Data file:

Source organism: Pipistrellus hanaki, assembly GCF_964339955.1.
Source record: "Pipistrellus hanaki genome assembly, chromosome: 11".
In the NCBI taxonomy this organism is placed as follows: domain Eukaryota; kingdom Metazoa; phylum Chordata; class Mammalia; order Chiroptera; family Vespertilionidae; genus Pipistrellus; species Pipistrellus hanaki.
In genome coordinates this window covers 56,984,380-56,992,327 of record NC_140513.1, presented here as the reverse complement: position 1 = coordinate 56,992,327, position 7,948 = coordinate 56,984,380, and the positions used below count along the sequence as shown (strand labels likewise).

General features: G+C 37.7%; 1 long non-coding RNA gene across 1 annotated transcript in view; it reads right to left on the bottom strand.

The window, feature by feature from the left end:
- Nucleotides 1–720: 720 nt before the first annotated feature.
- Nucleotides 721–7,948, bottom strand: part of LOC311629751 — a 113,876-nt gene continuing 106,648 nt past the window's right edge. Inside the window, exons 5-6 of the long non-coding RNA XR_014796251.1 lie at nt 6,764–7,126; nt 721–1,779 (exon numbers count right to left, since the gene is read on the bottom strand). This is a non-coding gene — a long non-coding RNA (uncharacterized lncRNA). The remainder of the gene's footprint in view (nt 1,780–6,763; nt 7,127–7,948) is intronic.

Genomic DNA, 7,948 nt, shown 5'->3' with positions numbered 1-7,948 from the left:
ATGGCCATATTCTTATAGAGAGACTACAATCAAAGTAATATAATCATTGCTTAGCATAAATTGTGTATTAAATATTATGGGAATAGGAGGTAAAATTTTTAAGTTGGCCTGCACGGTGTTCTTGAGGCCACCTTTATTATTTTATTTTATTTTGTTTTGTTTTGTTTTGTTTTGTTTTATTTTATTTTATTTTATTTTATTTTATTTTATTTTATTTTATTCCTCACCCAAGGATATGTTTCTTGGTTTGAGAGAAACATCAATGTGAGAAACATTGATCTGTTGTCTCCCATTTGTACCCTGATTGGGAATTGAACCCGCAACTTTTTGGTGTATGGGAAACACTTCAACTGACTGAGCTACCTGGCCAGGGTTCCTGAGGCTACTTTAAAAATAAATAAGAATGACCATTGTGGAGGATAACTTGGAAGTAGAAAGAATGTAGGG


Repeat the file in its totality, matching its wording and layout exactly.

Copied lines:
Source organism: Pipistrellus hanaki, assembly GCF_964339955.1.
Source record: "Pipistrellus hanaki genome assembly, chromosome: 11".
In the NCBI taxonomy this organism is placed as follows: domain Eukaryota; kingdom Metazoa; phylum Chordata; class Mammalia; order Chiroptera; family Vespertilionidae; genus Pipistrellus; species Pipistrellus hanaki.
In genome coordinates this window covers 56,984,380-56,992,327 of record NC_140513.1, presented here as the reverse complement: position 1 = coordinate 56,992,327, position 7,948 = coordinate 56,984,380, and the positions used below count along the sequence as shown (strand labels likewise).

General features: G+C 37.7%; 1 long non-coding RNA gene across 1 annotated transcript in view; it reads right to left on the bottom strand.

The window, feature by feature from the left end:
- Nucleotides 1–720: 720 nt before the first annotated feature.
- Nucleotides 721–7,948, bottom strand: part of LOC311629751 — a 113,876-nt gene continuing 106,648 nt past the window's right edge. Inside the window, exons 5-6 of the long non-coding RNA XR_014796251.1 lie at nt 6,764–7,126; nt 721–1,779 (exon numbers count right to left, since the gene is read on the bottom strand). This is a non-coding gene — a long non-coding RNA (uncharacterized lncRNA). The remainder of the gene's footprint in view (nt 1,780–6,763; nt 7,127–7,948) is intronic.

Genomic DNA, 7,948 nt, shown 5'->3' with positions numbered 1-7,948 from the left:
ATGGCCATATTCTTATAGAGAGACTACAATCAAAGTAATATAATCATTGCTTAGCATAAATTGTGTATTAAATATTATGGGAATAGGAGGTAAAATTTTTAAGTTGGCCTGCACGGTGTTCTTGAGGCCACCTTTATTATTTTATTTTATTTTGTTTTGTTTTGTTTTGTTTTGTTTTATTTTATTTTATTTTATTTTATTTTATTTTATTTTATTTTATTCCTCACCCAAGGATATGTTTCTTGGTTTGAGAGAAACATCAATGTGAGAAACATTGATCTGTTGTCTCCCATTTGTACCCTGATTGGGAATTGAACCCGCAACTTTTTGGTGTATGGGAAACACTTCAACTGACTGAGCTACCTGGCCAGGGTTCCTGAGGCTACTTTAAAAATAAATAAGAATGACCATTGTGGAGGATAACTTGGAAGTAGAAAGAATGTAGGG